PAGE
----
Beauty and the beef.

The Beef Tenderloin was a thing of beauty, just browned on the exterior and vibrant red inside. A joy to eat along with the potato pave, haricot verts. The classic bordelaise sauce brought it all together. Somm Deluca poured a 2008 Bodegas Casa Primicia Tempranillo to complement.

firefly strawberry raviolo
A modern dessert.

Pastry chef Raymond Morales' time to shine came at the end of the meal with two outstanding desserts. The first was the Strawberry Raviolo on a spoon. Bright, sweet, and slightly tart, the strawberry was happiness in dessert form. The shortbread espuma completed the modern version of a classic.

firefly smoked salt carmelo
Dessert to die for.

Smoke Salt Carmelo, Baileys Ice Cream & Whiskey Foam came together to create a super dessert, as if they were The Avengers. Each brought its best aspect to the plate and made it impossible not to devour. There was caramel, coffee, sweet, crunchy, creamy, chewy, cold, warm; it was all there and it was decadent. This is what other desserts look to when they aspire to be amazing.

To sweeten the already sweet deal, a Baileys Espresso Martini came with dessert.

If I had only known reuniting with an old flame would be so incredibly delicious, I would've revisited Firefly a long time ago. Looking forward to the next rendezvous.

Firefly
11720 Ventura Blvd.
Studio City, CA
818.762.1833

Nov 4, 2014

I Love the Nightlife: Get Your Phil. Dinner & Los Angeles Philharmonic Concert at Walt Disney Concert Hall—A Classical Pairing!

get your phil concert bow
Conductor Esa-Pekka Salonen and pianist Jeremy Denk face their well-earned applause.

I'm still aglow from the magical evening of feasting and night music. It's funny how a pre-concert dinner and some classical music can transform even the most dull and unrefined (me) into a sparkling sophisticate. If you didn't know, I'm referring to the L.A. Philharmonic's dinner and concert packages which pair a restaurant pre-fixed menu with a classical concert at the Walt Disney Concert Hall. For example, on October 24, there was the option of enjoying Spear Steak & Seafood with Salonen, Saariaho, and Sebelius. (You could've picked Chaya too but lost the alliteration though still have enjoyed awesome food.)

get your phil zinc goat cheese
Think Zinc for pre-concert eats.

On the eve of Halloween, my pre-show restaurant choices were between Zinc Cafe & Market or Eat. Drink. Americano. I opted for Zinc for the romantic patio. After all, it was date night. A Chardonnay and Sauvignon blanc were quickly ordered and just as quickly brought to the table. Ah, the night was afoot. The Honey Drizzled Goat Cheese with walnuts went with the wine just fine. Sweet and pungent, opposites do attract.

get your phil zinc artichoke
The artichoke did not choke.

The artichoke was warm and became almost perfect when dipped into the basil aioli. The happy train continued to choo-choo-chew.

get your phil zinc pappardelle
My favorite pasta is pappardelle.

I wasn't sure about this one called Pappardelle with Bitter Greens. But, you know, sometimes bitter makes it better, in this case, for sure. Blanched bitter greens with assorted mushrooms, fresh black pepper, bread crumbs, lemon zest, all crowned with a poached egg made this pappardelle plate super satisfying. Mainly buttery, bittery, and earthy from the different mushrooms, the combo of flavors and textures were harmonious in unexpected ways.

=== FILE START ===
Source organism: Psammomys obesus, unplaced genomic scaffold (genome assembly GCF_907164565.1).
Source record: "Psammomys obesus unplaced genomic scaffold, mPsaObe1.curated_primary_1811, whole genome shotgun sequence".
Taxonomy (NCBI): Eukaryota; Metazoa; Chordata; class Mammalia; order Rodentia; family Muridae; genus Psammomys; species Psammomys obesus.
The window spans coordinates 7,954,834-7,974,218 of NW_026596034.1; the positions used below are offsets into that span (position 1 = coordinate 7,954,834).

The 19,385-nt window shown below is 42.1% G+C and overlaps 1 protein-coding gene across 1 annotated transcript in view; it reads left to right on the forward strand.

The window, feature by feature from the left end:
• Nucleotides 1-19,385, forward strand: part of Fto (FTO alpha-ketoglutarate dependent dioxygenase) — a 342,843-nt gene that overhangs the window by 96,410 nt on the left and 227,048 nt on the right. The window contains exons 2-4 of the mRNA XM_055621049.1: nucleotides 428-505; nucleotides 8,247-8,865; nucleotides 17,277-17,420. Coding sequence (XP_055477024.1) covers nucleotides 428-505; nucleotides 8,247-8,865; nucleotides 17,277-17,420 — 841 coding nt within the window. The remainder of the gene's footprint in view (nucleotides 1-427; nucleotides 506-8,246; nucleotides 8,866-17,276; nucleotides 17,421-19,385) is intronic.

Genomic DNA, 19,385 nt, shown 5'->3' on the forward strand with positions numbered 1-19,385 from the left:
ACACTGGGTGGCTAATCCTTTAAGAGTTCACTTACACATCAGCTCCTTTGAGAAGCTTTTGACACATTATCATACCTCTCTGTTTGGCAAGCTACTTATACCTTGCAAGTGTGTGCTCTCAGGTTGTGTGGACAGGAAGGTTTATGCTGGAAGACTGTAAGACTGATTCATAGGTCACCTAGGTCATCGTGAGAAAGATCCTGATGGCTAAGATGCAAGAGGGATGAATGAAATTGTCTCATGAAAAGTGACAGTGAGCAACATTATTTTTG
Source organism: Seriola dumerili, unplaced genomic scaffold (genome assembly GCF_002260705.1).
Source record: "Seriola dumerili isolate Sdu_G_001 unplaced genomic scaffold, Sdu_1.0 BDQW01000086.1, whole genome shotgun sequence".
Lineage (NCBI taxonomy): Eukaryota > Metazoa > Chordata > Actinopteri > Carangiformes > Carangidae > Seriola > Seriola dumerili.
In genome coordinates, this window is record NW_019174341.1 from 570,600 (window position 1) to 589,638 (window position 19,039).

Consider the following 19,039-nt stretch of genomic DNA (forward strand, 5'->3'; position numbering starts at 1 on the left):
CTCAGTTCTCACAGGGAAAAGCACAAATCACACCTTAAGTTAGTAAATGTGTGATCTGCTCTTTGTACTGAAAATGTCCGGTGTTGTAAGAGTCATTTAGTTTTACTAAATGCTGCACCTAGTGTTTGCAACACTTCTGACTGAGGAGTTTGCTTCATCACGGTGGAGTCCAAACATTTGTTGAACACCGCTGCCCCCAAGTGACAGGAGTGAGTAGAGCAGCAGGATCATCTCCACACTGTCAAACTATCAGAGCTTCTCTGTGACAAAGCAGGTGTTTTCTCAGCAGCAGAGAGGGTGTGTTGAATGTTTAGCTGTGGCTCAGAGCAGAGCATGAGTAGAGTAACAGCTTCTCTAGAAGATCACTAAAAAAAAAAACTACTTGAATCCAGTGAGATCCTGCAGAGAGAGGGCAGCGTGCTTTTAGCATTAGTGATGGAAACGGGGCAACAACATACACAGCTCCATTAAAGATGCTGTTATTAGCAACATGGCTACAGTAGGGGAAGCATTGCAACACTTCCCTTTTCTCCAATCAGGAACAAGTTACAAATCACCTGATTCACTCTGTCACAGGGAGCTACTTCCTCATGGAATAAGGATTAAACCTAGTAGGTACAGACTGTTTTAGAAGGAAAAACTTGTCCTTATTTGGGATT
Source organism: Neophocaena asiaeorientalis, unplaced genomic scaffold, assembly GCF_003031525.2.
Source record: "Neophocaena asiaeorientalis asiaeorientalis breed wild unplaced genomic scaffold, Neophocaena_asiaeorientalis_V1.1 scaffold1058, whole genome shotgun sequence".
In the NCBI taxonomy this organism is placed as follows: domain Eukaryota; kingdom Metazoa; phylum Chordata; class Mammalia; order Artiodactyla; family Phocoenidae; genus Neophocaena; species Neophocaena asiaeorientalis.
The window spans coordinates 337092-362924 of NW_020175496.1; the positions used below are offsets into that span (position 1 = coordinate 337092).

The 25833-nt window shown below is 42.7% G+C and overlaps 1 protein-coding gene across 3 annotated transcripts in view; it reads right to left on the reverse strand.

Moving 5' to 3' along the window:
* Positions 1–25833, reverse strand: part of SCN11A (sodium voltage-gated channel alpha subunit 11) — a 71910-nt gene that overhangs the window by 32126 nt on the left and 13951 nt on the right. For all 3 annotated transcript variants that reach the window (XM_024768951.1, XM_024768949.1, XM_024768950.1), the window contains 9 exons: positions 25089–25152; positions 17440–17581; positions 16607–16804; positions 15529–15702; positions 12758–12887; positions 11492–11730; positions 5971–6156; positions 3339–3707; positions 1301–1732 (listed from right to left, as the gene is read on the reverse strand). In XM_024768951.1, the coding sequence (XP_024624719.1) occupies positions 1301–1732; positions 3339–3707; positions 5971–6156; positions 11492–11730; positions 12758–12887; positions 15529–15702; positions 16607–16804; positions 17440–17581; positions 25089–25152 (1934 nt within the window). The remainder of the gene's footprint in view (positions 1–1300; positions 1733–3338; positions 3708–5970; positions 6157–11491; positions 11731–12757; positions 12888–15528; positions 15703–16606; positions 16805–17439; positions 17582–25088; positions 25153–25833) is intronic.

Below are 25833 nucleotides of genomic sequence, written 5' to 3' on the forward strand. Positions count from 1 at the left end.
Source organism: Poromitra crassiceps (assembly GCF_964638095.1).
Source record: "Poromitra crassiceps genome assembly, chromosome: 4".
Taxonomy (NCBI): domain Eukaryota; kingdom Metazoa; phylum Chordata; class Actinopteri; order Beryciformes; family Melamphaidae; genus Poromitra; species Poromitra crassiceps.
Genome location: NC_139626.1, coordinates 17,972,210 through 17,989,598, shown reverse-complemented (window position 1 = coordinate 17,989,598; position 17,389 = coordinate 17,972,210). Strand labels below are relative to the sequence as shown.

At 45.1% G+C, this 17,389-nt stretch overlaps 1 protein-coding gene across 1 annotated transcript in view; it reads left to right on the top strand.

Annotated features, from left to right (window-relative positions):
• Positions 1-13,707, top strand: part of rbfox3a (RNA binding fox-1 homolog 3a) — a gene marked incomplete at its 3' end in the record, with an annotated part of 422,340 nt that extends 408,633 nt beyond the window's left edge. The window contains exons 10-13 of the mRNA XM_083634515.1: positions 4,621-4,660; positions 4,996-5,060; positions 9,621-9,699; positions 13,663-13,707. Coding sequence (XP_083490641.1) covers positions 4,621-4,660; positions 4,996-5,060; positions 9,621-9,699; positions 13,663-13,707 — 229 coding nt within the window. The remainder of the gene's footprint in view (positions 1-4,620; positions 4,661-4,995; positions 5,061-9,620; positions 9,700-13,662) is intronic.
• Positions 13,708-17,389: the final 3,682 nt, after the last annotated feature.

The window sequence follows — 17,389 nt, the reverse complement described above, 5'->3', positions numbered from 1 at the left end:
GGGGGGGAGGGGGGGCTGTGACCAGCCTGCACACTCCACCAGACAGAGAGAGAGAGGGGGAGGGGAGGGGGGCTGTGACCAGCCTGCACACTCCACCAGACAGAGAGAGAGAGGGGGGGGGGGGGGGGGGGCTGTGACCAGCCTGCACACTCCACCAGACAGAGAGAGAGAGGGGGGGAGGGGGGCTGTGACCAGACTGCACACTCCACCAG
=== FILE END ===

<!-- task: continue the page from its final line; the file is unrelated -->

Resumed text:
get your phil zinc pizza
Mushroom pizza are for fun guys like me!

The Funghi Wood Fried Pizza is piled on with good stuff. At least three types of sauteed mushrooms, white sauce, garlic confit, gruyere cheese, parmesan, jalapeño, red onion, and fresh dill form this delicious pie. Super hearty and flavorful, this pizza will make you want to skip dessert, but, of course, that'd be silly.

get your phil zinc brownie
Brownie points!

I cashed in my brownie points for the Warm Brownie dessert topped with vanilla ice cream. The intermingling of warm and soft with cold and creamy was classic and perfect. This dessert vanished in seconds, just in time for a second dessert.

get your phil zinc lemon square
Don't be a square. Eat one instead.

The Lemon Square was a nice way to end the meal since its tartness sort of acted as a palate cleanser. And, with a final swig of Chardonnay, it was off to the concert. After all, Esa-Pekka was patiently waiting, wand in hand.

get your phil concert
Maestro Esa-Pekka Salonen brings it!

He's back from London! Our former L.A. Phil frontman Esa-Pekka Salonen has returned to gig his fall residency at Walt Disney Concert Hall. Mozart's Piano Concerto No. 20 in D minor, K. 466 (I have no idea what this means) filled the hall during the first half and was exhilarating, particularly the piano by Jeremy Denk.

Post-intermission brought us Beethoven's Symphony No. 3 in E-flat major, Op. 55 ("Eroica"). The music was a splendid end to a joyous night of food and fine culture.

There are several more "Get Your Phil" dinner and concert packages to experience. The next one on November 14th features music by Ravel and Elgar. However, being a foodster, I'm mostly excited about the restaurant selections of either John Sedlar's Rivera or one of Esquire Magazine's Best New Restaurants 2014 Faith & Flower. That should be a great show package. Check out the other upcoming dinner and concert packages at L.A. Phil's website.